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Guide to new Pan-European Personal Pension regulation

The new PEPP Regulation lays the foundation of a new pan-EU standard for personal pensions that work alongside national pension schemes.

Guide to new Pan-European Personal Pension regulation

The Pan-European Personal Pension Product (PEPP) Regulation (EU) 2019/1238 (PEPP Regulation or just PEPPR) came into force on August 14, 2019.

PEPPR lays the foundation of a new pan-EU standard for personal pensions that work alongside national pension schemes. The PEPP standardises certain core personal pension product features including:

  • Robust consumer protection rules,
  • Detailed investment rules including upon how sustainable the investments are,
  • A limit on fees at 1% per year unless the product needs to contain a guarantee element,
  • Transparency requirements including reporting of the ESG standards,
  • Switching rights that enable portability when a saver moves to another Member State.

This is the first time that the EU has introduced a new financial product using a Regulation because the PEPP forms part of the Commission's wider work on the Capital Markets Union (CMU).

What is a PEPP?

The PEPP is a voluntary scheme that will sit alongside national pension schemes and offer a new pan-EU option for retirement savings.

It offers consumers an alternative way to save for retirement but in a highly standardised way that enables full comparability amongst different PEPPs so as to enable more informed decisions by prospective PEPP savers.

Key points arising as a result of the consultation

(i) Greater comparability of products To facilitate easier comparisons of PEPP products, providers must publish two mandatory consumer information documents: the PEPP Key Information Document (PEPP KID) and the PEPP Benefit Statement. The aim of these documents is to provide consumers with all of the relevant information allowing for easier decision-making before entering into a binding contract and then, later on, for easier monitoring of the PEPPs' ongoing performance.

(ii) Cost efficiency Cost efficiency is one of the major goals for the PEPP. The Basic PEPP is limited to an annual cost of 1% of the PEPP saver’s accumulated capital at the end of each year.

According to EIOPA, the “Basic PEPP” has been specifically regulated to offer a relatively high level of capital protection. It is understood however that certain legacy products such as fixed annuity PEPPs may still require paying additional fees to Insurers for guarantees. These additional fees are excluded from the cost cap but due to their size must be expressly disclosed.

(iii) Digital Access With the banking, investment & insurance worlds moving further towards digitalisation, online access is seen as one of the most important opportunities for consumers’ to engage with their PEPP to better plan how to achieve their retirement goals.

The use of digital means also eliminates many costs normally associated with legacy distribution networks.

(4) Transparency for consumers The PEPP consumer information documents introduce a 'summary risk indicator' in the PEPP KID, which identifies the riskiness of the different PEPP investment options. They also include comparative information to help consumers understand the relative risk to the expected future PEPP retirement benefits, as projections of future retirement income are key for consumers to assess whether the product meets their individual retirement objectives.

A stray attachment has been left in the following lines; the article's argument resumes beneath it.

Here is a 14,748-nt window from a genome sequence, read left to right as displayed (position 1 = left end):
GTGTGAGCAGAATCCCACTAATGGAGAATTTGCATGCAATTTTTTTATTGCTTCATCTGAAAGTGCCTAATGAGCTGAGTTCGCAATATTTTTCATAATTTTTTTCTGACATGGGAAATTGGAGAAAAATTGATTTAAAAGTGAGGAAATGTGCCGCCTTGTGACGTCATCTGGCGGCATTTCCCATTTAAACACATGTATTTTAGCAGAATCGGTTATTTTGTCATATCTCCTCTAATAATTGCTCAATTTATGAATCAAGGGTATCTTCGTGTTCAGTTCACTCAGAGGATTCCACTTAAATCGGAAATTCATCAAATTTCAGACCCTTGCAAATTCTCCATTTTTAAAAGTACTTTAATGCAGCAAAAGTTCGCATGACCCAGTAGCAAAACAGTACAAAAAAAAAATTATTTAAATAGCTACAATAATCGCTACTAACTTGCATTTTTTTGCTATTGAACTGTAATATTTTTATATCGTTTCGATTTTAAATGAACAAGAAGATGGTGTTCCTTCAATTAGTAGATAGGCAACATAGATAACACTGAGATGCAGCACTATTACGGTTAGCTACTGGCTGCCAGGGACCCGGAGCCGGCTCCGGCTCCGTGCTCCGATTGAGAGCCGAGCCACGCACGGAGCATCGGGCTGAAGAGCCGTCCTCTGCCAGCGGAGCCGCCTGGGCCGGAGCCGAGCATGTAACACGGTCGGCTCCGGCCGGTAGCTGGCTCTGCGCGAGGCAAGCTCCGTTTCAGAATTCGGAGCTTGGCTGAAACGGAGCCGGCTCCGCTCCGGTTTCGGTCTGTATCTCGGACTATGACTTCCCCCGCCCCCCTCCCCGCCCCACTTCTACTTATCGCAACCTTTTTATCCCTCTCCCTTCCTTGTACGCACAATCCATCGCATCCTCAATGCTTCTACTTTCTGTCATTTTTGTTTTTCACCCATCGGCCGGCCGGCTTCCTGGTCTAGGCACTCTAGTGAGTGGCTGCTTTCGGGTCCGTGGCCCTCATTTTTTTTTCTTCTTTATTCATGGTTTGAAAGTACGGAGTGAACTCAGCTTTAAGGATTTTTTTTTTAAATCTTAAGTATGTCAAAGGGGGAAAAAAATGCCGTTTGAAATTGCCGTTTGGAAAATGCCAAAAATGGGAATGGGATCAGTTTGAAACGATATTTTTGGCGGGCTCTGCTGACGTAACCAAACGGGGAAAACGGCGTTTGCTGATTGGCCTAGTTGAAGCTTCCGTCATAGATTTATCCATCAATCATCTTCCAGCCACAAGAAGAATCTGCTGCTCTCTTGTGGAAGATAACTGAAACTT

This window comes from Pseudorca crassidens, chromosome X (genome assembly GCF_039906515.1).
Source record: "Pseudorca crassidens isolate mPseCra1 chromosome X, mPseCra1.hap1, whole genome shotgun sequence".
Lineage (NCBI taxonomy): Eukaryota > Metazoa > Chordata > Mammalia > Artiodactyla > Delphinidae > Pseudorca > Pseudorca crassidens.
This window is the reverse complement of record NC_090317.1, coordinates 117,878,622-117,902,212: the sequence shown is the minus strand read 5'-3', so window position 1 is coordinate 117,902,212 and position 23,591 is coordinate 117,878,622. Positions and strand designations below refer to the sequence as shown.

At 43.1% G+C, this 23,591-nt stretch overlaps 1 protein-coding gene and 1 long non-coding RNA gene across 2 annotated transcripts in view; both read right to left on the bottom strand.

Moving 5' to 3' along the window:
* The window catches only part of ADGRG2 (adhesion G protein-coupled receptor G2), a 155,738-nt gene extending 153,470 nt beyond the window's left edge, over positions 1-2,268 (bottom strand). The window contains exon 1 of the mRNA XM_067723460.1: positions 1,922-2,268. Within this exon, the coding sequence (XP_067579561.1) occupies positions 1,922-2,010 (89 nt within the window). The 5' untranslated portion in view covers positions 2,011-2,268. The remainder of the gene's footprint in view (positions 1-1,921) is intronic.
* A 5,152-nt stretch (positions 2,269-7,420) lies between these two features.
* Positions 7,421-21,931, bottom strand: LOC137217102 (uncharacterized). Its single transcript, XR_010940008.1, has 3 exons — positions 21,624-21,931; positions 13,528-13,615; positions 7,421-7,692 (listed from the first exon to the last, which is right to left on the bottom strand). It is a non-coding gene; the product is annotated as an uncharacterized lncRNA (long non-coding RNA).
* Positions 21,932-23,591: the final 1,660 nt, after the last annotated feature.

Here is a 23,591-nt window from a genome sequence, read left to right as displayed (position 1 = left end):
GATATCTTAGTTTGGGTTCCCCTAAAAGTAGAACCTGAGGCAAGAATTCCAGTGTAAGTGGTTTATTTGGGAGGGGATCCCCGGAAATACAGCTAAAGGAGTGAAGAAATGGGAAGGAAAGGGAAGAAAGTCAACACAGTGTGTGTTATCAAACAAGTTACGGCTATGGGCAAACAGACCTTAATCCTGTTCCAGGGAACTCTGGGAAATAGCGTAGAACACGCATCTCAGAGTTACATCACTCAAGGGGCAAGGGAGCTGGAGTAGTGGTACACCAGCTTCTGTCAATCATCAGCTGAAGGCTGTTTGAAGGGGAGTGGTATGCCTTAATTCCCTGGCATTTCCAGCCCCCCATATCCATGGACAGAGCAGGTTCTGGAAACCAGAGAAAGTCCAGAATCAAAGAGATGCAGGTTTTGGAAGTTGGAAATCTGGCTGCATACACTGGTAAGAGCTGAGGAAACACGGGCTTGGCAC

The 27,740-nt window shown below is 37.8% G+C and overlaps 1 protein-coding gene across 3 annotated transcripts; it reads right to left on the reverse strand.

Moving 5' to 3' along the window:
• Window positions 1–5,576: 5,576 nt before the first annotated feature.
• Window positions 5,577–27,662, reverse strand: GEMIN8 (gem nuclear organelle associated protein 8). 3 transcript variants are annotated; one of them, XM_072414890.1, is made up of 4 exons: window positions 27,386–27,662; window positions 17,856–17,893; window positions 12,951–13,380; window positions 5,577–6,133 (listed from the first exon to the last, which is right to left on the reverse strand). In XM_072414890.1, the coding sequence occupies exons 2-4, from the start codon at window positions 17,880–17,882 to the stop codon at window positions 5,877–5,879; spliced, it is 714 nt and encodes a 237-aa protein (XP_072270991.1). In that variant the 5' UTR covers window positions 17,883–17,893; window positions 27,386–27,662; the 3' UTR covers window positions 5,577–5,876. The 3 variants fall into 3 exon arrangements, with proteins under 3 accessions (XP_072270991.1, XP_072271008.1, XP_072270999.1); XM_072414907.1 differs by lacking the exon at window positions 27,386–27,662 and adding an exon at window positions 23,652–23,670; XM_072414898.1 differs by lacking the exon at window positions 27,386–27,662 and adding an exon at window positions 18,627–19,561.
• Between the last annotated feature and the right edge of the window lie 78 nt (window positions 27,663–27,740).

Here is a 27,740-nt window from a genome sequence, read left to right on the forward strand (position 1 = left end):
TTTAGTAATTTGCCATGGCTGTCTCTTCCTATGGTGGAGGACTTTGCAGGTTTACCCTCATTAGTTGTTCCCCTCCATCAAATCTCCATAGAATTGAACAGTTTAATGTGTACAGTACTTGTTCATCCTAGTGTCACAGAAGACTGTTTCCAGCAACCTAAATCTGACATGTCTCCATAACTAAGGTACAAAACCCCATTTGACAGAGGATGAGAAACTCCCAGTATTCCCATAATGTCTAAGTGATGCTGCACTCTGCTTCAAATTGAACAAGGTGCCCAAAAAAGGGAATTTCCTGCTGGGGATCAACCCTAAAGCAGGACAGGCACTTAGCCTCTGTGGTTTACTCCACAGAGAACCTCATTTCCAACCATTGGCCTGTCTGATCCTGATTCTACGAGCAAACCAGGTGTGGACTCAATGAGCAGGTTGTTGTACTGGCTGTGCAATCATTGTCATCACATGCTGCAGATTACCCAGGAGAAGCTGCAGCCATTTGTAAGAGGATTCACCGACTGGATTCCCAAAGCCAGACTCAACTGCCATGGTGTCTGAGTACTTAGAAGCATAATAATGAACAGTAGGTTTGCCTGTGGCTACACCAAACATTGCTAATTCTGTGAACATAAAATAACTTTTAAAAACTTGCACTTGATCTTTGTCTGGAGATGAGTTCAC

In this respect, the PEPP Framework is generally expected to build as much as possible on the application of Regulation (EU) No 1286/2014 (PRIIPs)3, while adapting the KID to the PEPP's retirement purpose to enable investors to select the most appropriate pension product.

National authorities will be responsible for authorizing PEPPs, and not EIOPA. EIOPA will instead be granted product intervention power with respect to the EU-level requirement placed on PEPP providers, which is set out in the delegated acts and based on the wording of the PRIIPS Regulation.

(5) PEPP Portability It should come as no surprise that the success of PEPP will depend on strong supervision and close cooperation between national competent authorities in the different Member States. EIOPA is of the opinion that regular supervisory reporting and solid product intervention powers will be necessary to ensure efficient and effective supervision and monitoring of the PEPP market, both at national and European levels.

(6) Tax Tax was never expressly mentioned when the PEPP was being set up. The presidency successfully resisted any requirements for Member States to offer tax incentives for PEPP savers in the PEPP Regulation (on the grounds that tax incentives are exclusively a matter for member states and as such the Regulation’s compromise text refers to "possible" incentives allowing a member state to offer incentives if they wish.

As such, the PEPP Regulation does not contain any specific tax provisions. The sub-accounts feature of the PEPP will enable savers to qualify for national tax incentives where they exist, provided the sub-accounts adhere to the corresponding national tax requirements for incentives.

PEPPR encourages Member States to grant the same tax treatment to PEPPs as to comparable national PPPs, so as to create a level playing field for the PEPP. Indeed European case law indicates that the Members States may not be able to discriminate between domestic personal pensions and PEPPs for tax purposes.

Nevertheless, PEPP providers are required to inform potential PEPP savers that the tax law of the PEPP saver’s Member State of residence may have an impact on the actual pay-out.


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